In a newly published report, the House of Commons Environmental Audit Committee has suggested that the rivers in England are ‘a mess’, polluted by a chemical cocktail of sewage, agricultural waste and plastics.
Whilst laying some of the blame at water companies for what the report calls ‘damaging discharges from water treatment assets including storm overflows’, it is also highly critical of other stakeholders including the Government, Ofwat, and the National Highways Agency.
The report also highlights the damage to England’s waterways being caused by the agricultural sector, by climate change and by sewerage infrastructure.
Water companies are tackling this issue and are making progress. This is acknowledged in the report, as it is explained that “monitoring of sewage spills from storm overflows and wastewater plants has improved in recent years as Event Duration Monitors have been rolled out across 80% of outflows on the network since 2015”.
Sewer overflows are used in exceptional circumstances where heavy rainfall is experienced or where there are issues with blockages in the network. One way to tackle their use is to ensure blockages are discovered efficiently and water companies are making huge investments into blockage detection.
Thames Water, for example, has been proactively working on a variety of waste water sewer monitoring projects including sewer depth monitoring (SDM) deployments and the installation of HWM’s new early-warning SpillSens level monitoring and blockage alert system.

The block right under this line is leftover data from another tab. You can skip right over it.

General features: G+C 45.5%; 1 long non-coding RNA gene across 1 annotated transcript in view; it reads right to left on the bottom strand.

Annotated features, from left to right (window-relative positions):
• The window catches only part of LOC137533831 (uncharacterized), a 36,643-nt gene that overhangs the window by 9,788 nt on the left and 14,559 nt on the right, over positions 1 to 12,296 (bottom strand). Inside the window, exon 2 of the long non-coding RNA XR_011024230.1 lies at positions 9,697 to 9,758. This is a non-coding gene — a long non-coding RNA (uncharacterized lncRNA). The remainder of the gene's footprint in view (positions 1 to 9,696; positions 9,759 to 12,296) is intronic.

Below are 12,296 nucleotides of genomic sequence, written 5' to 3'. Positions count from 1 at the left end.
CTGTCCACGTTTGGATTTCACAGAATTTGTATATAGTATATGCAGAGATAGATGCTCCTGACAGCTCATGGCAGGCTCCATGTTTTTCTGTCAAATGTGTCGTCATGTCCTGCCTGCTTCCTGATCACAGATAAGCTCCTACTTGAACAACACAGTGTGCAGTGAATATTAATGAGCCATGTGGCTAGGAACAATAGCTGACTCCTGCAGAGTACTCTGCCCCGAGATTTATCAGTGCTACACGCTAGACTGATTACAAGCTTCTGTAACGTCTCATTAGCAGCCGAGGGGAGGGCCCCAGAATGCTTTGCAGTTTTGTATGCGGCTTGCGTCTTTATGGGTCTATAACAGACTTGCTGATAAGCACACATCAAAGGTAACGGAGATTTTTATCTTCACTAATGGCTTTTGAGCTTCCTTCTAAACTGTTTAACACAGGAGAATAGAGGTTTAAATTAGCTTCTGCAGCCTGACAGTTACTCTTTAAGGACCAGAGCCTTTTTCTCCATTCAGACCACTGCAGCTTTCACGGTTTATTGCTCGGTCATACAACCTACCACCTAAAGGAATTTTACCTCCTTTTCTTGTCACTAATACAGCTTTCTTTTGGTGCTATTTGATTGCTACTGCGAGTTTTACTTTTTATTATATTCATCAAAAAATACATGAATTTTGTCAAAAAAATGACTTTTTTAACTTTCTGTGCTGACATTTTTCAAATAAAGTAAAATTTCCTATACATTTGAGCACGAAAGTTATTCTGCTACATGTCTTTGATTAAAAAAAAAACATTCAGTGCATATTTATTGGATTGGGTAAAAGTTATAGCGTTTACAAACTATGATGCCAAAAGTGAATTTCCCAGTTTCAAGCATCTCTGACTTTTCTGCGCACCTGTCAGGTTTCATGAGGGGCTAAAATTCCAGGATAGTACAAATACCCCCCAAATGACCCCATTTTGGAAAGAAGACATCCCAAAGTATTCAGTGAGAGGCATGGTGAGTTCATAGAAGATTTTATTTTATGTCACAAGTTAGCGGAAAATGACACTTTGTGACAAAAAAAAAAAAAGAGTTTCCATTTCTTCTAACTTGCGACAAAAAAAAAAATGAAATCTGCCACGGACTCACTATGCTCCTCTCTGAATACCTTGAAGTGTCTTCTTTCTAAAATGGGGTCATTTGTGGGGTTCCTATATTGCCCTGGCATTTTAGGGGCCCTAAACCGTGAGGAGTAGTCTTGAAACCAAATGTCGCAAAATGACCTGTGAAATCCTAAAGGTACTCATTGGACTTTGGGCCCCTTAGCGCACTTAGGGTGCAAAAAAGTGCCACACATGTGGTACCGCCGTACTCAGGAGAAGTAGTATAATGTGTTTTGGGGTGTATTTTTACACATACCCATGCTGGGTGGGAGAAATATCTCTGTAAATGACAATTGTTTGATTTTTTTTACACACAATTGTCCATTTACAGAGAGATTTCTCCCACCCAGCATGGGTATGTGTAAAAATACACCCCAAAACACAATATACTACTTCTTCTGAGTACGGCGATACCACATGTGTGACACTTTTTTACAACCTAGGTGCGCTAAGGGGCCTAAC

On average, Thames Water spends £18 million every year clearing 75,000 blockages from its complex 68,000-mile sewer network and is at the forefront of embracing digital technology to prevent flooding and pollution events.
Discussing the installation of SpillSens, Thames Water Operations Manager Anna Boyles explains that “these new sewer level monitors are the very latest bit of kit – they’ve only just come onto the market”.
“These monitors are an important tool in our armoury in the fight against sewer blockages. The data they provide gives us a picture of what's happening in our sewers and helps us to nip blockages in the bud before they cause problems.”
The investment that Thames Water is making, along with the other UK water companies that are also investing greatly, is paying dividends.
The more regular discovery of blockages, before flooding and pollution events occur, is evidence that early warning systems and real-time data analysis are successful methods for maintaining the smooth operations of this critical infrastructure.